The boxing groups lament the state of professional boxing in the country. There was a time, during the 1940s, 1950s and 1960s, when professional boxing was quite popular. Charlie Major Sr. returned home from New York during the early 1940s and empowered the boxing game through promotions with some of the world's best as headliners. He continued his contribution in quality promotions at his Nassau Stadium for many years before his death in 1980. Douglas Carey and others, collectively, was a big factor at the Birdland. The Oakes Field Hanger became a big part of the arena equation and hosted many legendary matches, particularly between former heavyweight champions Bert Perry and Leonard 'Boston Blackie' Miller.
Wilfred Coakley and Chris Malakious were esteemed promoters who broadened the popularity base of pro boxing. In Grand Bahama, Jim White, the noted businessman, took the sport to further prominence in the country with his regular shows at the King's Inn. Those eras were glorious ones.
It was not difficult to get top line professionals to come into the country to perform against locals and other foreign opponents. The list from the time of Major Sr. included the best of the best, such as Joe Louis, Jimmy Carter, Willie Pep, Floyd Patterson, Bunny Grant, Levi Forte, and many others.
Bahamians who campaigned out of New York and Florida, namely Yama Bahama, Gomeo Brennan, Sugar Cliff, and Bobo Reckley, came back home to meet the best of the locals. Those campaigning and enjoying the high popularity of the sport included Roy Armbrister, Sammy Isaacs, Cleveland Parris, Black Jack, Wilfred 'Battling' Douglas, Ray Minis Sr., Elisha Obed, 'Baby Boy' Rolle, Ray Minus Jr., Cassius Moss, Willie Dawkins, Bert Woods, Ernie Barr, Sammy Barr, Steve Larrimore and more recently, Jermaine Mackey and Meacher Major.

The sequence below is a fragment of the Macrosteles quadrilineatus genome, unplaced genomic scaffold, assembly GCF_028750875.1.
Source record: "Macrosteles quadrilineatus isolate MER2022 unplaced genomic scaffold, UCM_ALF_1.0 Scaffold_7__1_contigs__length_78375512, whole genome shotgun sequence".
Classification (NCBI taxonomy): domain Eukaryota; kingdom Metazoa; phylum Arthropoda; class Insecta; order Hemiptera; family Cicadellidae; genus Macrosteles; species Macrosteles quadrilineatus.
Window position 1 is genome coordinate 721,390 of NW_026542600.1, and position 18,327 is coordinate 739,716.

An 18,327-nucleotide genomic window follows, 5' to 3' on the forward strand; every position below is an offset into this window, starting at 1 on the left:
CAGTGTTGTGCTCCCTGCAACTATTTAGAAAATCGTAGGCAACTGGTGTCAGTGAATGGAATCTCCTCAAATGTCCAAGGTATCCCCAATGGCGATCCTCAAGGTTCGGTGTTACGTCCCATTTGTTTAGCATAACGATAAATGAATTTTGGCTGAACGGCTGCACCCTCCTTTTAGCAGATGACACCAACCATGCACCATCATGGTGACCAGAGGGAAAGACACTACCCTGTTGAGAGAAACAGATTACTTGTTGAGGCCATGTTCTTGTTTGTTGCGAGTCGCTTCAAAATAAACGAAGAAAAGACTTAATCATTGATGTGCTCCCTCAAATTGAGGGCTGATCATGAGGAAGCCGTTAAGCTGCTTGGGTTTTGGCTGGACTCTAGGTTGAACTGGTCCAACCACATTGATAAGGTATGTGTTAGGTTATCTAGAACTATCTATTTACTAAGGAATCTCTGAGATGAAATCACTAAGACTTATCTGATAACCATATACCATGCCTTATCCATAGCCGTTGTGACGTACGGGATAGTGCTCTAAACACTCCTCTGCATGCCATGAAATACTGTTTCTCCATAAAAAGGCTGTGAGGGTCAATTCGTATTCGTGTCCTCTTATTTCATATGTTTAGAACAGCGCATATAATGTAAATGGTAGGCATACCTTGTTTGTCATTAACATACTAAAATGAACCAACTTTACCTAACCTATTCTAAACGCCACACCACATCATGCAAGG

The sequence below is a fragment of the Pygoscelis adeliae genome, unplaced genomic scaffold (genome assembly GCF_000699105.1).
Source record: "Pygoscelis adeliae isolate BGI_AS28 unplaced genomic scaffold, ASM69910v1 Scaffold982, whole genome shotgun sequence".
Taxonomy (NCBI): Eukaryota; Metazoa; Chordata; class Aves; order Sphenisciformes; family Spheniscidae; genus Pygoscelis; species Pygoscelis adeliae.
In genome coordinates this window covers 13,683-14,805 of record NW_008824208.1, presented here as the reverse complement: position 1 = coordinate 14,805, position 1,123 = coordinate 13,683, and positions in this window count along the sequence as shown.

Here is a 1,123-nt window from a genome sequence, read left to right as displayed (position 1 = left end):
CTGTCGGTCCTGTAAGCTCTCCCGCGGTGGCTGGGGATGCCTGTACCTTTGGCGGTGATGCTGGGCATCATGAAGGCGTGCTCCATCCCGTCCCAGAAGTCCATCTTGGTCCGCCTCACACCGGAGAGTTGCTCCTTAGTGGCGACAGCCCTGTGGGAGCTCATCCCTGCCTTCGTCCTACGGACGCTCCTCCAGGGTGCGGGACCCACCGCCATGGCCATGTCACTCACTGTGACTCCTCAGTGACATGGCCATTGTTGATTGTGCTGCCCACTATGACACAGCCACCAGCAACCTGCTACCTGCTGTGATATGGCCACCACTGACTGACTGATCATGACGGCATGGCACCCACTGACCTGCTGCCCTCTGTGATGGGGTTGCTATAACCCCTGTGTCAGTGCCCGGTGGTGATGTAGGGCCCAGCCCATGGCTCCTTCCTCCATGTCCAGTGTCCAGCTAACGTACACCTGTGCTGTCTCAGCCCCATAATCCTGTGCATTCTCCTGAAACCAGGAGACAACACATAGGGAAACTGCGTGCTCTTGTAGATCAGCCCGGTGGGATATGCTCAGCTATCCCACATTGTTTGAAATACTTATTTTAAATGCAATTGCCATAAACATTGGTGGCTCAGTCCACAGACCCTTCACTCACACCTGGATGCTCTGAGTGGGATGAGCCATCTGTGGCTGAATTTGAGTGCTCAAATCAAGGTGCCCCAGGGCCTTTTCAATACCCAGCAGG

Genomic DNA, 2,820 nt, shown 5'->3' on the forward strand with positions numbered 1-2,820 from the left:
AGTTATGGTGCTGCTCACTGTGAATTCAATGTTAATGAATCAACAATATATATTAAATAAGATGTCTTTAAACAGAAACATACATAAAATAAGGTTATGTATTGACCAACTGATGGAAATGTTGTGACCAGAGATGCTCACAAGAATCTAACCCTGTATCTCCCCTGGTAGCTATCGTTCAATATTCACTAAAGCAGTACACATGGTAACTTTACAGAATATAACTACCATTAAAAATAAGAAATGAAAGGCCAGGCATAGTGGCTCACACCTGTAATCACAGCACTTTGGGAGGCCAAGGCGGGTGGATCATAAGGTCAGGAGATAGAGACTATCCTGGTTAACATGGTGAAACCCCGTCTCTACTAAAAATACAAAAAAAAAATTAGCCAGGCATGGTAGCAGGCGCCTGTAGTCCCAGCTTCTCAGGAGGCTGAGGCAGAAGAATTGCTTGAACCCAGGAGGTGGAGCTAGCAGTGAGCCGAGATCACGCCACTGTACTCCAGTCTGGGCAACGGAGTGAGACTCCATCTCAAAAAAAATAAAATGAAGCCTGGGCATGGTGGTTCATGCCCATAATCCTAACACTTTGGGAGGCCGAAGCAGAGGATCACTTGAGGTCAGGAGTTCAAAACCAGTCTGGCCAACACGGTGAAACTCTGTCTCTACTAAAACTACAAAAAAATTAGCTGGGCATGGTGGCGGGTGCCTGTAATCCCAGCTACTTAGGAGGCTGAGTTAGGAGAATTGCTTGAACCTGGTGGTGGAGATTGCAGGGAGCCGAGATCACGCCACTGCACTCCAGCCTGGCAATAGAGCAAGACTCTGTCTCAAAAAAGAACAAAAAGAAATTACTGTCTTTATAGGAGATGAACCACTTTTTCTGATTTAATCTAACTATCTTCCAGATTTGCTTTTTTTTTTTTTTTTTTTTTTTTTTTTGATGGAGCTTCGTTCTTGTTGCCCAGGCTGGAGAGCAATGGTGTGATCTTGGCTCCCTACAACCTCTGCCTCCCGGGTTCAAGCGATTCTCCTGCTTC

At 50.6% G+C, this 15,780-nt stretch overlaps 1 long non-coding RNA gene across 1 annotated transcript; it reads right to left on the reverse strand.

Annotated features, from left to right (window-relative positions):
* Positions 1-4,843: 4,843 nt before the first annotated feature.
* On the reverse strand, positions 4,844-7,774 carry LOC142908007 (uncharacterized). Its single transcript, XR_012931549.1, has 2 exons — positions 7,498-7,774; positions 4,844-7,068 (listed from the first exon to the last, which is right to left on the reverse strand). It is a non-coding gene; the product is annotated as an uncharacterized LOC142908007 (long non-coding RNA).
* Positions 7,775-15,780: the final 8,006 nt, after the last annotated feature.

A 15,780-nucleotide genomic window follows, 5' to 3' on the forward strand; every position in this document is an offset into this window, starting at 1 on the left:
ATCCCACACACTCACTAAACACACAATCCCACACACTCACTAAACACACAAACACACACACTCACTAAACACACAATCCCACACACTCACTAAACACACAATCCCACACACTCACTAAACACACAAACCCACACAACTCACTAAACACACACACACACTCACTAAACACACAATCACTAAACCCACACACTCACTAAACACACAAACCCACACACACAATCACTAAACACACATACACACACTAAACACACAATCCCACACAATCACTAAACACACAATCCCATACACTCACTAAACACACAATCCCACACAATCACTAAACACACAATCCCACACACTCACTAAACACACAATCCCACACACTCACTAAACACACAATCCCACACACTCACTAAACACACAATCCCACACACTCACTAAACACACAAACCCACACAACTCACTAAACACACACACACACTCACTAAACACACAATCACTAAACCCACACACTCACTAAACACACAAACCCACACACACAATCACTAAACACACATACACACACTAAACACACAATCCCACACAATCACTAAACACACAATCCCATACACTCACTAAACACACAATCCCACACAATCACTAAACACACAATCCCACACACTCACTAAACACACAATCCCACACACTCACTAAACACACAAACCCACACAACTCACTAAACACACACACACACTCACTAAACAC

Bahamian boxers made an impression on the world. It began with Yama Bahama who was one of the poster performers at the famed Madison Square Garden during the 1950s and 1960s. His fellow Bimini Islander Gomeo Brennan was the first Bahamian to win an international title. He became the Commonwealth (British Empire) Middleweight Champion in 1963 and ruled the category on two occasions.
Obed won the only world title (World Boxing Council's junior middleweight crown). Ray Minis Jr., Larrimore and Mackey followed Brennan by winning Commonwealth championships. Sherman 'The Tank' Williams captured Asian titles. Major and Edner Cherry have also won regional crowns. They all contributed to wonderful pages in our sports history.
Now the sport is in great need of a push to an era that could compare with the aforementioned. Hopefully in 2014, the ABFB, the BCB and PACBO will be able to make that happen.
(To respond to this sports feature, kindly contact Fred Sturrup at email@example.com)
- Genre : Adventure, Comedy, Romance
- Rating : T - 15yrs and Older
Three young women vacationing in Paris find themselves whisked away to Monte Carlo after one of the girls is mistaken for a British heiress....
Anthropologists agree the notion that the survival of any culture resides in the capacity of its people to cherish that which it has produced, using such indigenous commodities, human as well as capital, to construct positive patterns of living permanently alluring to successive generations of its citizenry. Some centuries earlier, Cicero theorized that expressing gratitude is not only the greatest of the seven heavenly virtues, it ought be regarded as the parent of them all, dominating the province of all that is noble about any enlightened and progressive society. Undoubtedly, these twin notions found best intersection in the life of my mentor, Gus Cooper, the first Director of Sports who easily qualifies as one of the most transformative treasures in Bahamian sport, fully deserving of a nation's gratitude and adulation.